I found when looking for ways to get faster on the bike, is that there is so much information, from different coaches and experts, that it can be confusing and overwhelming. Personally, I enjoy having so much information as it allows me to try different methodologies to find what works for me, and for my client athletes. Here are a few ways to increase your speed on the bike, that in my experience has worked quite well.
Increase Your Pedaling Efficiency to Get Faster
How does a bike move? The circular motion of the pedals, right? How do you create that motion? You push down on the pedals which moves the crank in a circle. That is one way. The question would be, is that the most efficient and does it propel the bike with the full potential of the rider? Not necessarily.
Most novice bikers tend to only push down on the pedals as I mentioned prior. That is only half of it. One of the reasons most cyclists and triathletes use bike shoes and clip-less pedals is not only to keep feet firmly in place, but the fact that it allows for two points of power; Pushing down on the pedals using the quadriceps, and pulling up using the hamstrings. An effective analogy that helps to turn the grinder (push only) cyclist into a more efficient one, is imagining the full rotation of the crank as a clock.
The penultimate, or switch, from push to pull of a single leg, might take place at the 9-3 or 2-8 positions. Be that as it may, every rider is different, so the penultimate may be different. In other words, as your foot rounds the 9 position, switch from pushing down to pulling up one foot while doing the opposite on the other. If you try this on your next ride, it most likely feels foreign. The best way to overcome that is to incorporate single leg drills into your warm up.
How to integrate better-pedaling efficiency
I prescribe my clients 100 single leg rotations on each leg with 1 minute of an easy spin in between as a warm up to every ride. This allows the initial leg to keep moving while receiving power from the opposite leg, and allow you to feel tension around a full rotation.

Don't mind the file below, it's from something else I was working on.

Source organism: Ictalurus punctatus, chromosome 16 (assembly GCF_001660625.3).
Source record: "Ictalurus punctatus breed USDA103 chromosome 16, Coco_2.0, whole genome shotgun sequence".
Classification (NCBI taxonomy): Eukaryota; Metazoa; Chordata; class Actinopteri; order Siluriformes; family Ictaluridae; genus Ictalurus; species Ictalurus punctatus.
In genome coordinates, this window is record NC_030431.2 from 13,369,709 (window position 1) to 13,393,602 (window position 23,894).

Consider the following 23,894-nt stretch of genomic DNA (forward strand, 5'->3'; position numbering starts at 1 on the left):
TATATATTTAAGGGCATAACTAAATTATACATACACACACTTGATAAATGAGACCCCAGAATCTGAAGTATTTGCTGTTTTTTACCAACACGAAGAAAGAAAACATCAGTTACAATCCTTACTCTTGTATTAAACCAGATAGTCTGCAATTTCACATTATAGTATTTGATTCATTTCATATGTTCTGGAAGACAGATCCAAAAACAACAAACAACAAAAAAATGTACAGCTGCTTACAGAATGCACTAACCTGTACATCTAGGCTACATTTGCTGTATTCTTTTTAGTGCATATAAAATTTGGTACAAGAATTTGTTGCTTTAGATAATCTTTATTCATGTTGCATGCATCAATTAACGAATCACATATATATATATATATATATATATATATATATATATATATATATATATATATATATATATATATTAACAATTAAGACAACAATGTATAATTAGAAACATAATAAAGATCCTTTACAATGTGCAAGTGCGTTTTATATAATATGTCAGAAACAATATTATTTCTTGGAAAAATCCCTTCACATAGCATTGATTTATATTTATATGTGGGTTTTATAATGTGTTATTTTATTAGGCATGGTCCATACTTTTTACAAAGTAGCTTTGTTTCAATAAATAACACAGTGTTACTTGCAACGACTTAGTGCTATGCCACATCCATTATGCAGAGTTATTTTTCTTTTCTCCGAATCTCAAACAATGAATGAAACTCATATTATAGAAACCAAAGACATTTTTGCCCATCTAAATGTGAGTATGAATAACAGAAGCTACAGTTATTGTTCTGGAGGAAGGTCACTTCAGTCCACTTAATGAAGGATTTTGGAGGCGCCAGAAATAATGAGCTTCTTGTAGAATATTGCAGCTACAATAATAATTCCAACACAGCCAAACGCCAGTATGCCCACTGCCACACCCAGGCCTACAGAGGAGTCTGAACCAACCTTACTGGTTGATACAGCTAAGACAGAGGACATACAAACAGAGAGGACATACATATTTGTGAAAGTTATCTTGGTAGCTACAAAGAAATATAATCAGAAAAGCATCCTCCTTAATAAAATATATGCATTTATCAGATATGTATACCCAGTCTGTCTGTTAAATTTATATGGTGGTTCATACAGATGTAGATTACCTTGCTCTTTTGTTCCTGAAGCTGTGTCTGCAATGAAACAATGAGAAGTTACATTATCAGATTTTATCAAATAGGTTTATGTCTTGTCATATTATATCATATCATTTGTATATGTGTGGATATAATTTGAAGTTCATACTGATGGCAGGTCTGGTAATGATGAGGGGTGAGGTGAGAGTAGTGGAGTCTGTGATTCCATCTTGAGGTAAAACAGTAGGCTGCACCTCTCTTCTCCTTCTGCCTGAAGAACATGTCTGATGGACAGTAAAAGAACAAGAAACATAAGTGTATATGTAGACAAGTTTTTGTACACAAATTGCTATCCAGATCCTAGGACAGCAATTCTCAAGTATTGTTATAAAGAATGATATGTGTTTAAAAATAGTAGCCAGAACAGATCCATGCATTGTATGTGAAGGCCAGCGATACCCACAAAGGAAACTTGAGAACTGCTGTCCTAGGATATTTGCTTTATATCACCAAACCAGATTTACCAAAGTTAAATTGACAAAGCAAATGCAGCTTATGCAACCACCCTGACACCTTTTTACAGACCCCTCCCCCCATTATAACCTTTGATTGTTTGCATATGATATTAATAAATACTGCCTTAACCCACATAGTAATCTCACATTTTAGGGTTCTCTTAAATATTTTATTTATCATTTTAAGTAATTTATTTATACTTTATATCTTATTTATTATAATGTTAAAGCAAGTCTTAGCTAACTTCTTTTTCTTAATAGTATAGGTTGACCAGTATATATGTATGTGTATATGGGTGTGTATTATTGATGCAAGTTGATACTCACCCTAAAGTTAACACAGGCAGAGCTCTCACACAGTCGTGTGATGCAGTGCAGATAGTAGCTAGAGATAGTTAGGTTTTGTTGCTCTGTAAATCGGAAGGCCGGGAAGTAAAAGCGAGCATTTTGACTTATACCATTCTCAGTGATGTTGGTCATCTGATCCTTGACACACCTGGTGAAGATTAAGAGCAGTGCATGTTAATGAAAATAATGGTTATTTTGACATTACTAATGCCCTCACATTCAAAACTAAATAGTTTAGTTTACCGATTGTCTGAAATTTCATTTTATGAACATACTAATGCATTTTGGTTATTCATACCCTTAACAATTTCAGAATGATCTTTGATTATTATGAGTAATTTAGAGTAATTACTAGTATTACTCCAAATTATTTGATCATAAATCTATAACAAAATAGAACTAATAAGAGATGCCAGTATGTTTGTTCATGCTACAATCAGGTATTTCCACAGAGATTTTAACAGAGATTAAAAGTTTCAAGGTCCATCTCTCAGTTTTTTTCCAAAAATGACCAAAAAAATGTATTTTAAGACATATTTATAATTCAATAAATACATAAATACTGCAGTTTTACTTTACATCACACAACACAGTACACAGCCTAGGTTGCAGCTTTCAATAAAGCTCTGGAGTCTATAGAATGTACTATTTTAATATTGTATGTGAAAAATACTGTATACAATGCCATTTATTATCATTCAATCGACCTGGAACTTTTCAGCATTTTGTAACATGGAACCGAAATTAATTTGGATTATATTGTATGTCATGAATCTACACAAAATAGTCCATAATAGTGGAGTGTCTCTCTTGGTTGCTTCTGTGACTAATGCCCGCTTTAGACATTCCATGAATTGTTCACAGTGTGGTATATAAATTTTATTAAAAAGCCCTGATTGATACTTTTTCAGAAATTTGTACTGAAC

At first, you may feel a chunking in your stroke. That is just the crank telling you it does not have full tension all the way around the “clock”. Find a gear where you know longer feel or hear it and then continue with the exercise. Soon it will not matter what gear you are in. Finding that smooth, full pedal stroke will be an epiphany that will allow you to gain even more speed.
Ride Hilly Courses to Get Faster
Even if your event is flat, you will find an advantage to pedaling up hills. Steep hills will challenge your cardiovascular system while long hills will increase your strength.
A good amount of triathletes tend to fade away from doing hilly races because hills are a challenge. If only they would remember Isaac Newton and the law of gravity. What comes up must come down. While it might be a challenge going up, there is recovery on the way down.
How to integrate riding hilly courses
Start with a flat course that includes a couple of short hills and ride it a few times repeating the hills. Then find an area that includes a loop or out and back courses that is mostly hills or a good combination, and add loops for a few workouts.
I do not suggest finding a group that does hills on a regular basis and jumping in without conditioning yourself to take on different lengths and grades of hills.
Complete Best Effort Interval Workouts and Get Faster
When I first started, I never thought to use the knowledge I gained completing track workouts would transfer it to the bike. I found that, for me, interval training, like on the track, it is one of the fastest ways to progress on the bike. If there is only one tip you take away from this article, take this one.